The Characteristics of a Proper Turnkey Operator
1. Experience – Nothing and I mean nothing takes the place of experience. Property managers are only as good as their sum total of their experiences. They require the characteristics of: counselor, negotiator, salesman, bookkeeper and it goes on. I would be wary of any self-professed turnkey operator that didn’t have a track record and a real list of referrals. The last thing you want is an inexperienced operator practicing his trade with your money.
2. Quality of Homes – If you’re investing in “the hood” than your investments are no good. Repeat after me: “The Hood is No Good!” From personal experience; I’ve owned as many as 350 single family houses and duplexes at one time. I described the type of property that we acquired and managed as the high-end of low income housing. I’m here to tell you that after 20 years of that, I realized I built my empire on the wrong foundation. It eventually collapsed and the business lessons I’ve learned have served me well. It’s no fun losing your capital. When you do, you don’t just lost your capital for today, you’ve lost the ability of that capital to make you money for the rest of your life! Most people never count the true cost when you make a financial mistake. Often, promotors or turnkey operators will market promotions of various houses using financial leverage. That is, the investor goes to the bank and gets a loan and a mortgage will subsequently be recorded on the property. The wise use of leverage can be a good thing but beware of paper returns. A well located free and clear house in a normal real estate market should provide a 5-7% cash on cash rate of return. This does not include an additional return on the appreciation of value upon exit. If you’re being shown returns significantly higher than that, then the first thing you should question is the location of the property. As your price points are reduced for single family houses, sometimes your cash flow increases and usually at the risk of safety. Lower income houses will have higher “paper” returns. Rarely do they stay rented for long periods of time and they always cost more for maintenance and management. What makes this scenario more dangerous is when promotors suggest financing these types of purchases. The yield could be 15-30% and the risk just went through the roof. A sure fire way to lose money and your credit rating is not paying the mortgage. Low income houses turnover a lot and turnovers can be costly.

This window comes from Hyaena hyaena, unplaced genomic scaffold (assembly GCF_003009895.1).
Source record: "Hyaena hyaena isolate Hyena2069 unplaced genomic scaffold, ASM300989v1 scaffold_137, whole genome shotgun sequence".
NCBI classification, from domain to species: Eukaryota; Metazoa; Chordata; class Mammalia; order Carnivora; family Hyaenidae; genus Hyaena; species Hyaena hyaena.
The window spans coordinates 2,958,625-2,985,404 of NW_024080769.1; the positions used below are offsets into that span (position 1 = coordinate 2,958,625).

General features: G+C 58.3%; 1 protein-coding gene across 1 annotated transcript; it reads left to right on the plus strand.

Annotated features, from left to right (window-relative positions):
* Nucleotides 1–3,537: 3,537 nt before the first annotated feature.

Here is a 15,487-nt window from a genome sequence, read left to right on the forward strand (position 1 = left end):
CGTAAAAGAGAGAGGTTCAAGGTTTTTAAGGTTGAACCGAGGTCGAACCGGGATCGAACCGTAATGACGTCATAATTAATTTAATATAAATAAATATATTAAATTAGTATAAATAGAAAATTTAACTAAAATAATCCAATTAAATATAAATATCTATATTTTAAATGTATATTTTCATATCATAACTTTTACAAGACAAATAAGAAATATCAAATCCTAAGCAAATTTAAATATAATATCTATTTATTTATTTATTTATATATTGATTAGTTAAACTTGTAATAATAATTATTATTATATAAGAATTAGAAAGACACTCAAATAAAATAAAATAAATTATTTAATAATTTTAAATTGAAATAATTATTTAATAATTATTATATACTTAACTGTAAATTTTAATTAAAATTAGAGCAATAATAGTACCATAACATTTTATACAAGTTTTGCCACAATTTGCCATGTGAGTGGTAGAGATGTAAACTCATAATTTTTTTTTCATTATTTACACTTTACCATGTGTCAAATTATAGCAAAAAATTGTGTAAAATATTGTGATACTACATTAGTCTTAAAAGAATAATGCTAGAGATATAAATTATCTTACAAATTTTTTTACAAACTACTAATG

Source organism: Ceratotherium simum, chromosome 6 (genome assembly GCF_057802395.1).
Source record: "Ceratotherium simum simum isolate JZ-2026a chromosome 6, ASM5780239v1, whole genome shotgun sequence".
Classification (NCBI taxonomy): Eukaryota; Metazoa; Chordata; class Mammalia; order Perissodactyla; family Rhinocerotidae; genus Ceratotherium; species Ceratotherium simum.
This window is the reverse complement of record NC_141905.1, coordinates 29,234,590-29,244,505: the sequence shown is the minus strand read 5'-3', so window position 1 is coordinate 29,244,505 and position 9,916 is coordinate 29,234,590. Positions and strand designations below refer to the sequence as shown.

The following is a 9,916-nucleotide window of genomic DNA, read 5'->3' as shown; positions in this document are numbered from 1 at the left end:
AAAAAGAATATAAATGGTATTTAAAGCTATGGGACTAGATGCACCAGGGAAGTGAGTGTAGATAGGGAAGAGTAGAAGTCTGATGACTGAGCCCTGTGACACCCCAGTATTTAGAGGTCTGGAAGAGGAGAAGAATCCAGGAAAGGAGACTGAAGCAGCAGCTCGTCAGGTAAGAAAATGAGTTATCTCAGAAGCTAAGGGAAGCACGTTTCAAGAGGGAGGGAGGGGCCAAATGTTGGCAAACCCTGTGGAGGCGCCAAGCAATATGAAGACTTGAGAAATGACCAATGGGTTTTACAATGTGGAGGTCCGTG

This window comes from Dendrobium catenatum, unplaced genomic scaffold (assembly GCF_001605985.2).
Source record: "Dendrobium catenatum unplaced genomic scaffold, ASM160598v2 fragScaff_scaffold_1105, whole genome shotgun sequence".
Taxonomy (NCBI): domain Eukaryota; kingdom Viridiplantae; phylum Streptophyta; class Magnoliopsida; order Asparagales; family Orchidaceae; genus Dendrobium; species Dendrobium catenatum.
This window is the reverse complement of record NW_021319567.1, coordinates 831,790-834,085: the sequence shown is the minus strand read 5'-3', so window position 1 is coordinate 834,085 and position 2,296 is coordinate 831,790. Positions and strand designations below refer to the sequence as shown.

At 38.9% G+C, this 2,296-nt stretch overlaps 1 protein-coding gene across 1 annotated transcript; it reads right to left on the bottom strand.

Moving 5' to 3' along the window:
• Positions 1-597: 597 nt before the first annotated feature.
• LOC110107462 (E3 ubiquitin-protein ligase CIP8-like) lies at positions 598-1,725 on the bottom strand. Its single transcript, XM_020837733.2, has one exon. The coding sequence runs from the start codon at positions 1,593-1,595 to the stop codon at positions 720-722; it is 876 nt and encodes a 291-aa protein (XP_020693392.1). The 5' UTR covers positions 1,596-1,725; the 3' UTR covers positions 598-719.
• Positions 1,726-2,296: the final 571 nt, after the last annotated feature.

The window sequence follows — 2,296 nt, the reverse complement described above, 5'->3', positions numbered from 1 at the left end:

3. No Exit Plan – If you buy any type of asset, you must have an idea when you will sell it and why. You must define your purpose and goals for owning anything, especially investments. In our system, we are more than a turnkey operator. We are a full cycle real estate system. This means, when and if you want to sell, we will handle that for you. So far in 2015 we’ve had 6 International investors that had a greater need for their money. We were able to sell each house, in less than 60 days while keeping the existing tenant, and the sales were to other investors. Every investor made a profit on their sale. The question that must be asked to any potential turnkey operator is “How do I get out of this house and who do I sell it to?” In the case of our 6 investors that sold this year, we could have actually got them more money if they could have waited. You see, the houses that we offer are in “homeowner neighborhoods.” That is, there are more homeowners than tenants in the neighborhood. This is what we want and it should be what you want because homeowners will pay more money than investors to buy a house. Homeowners buy for emotional reasons while investors buy based on overall financial return.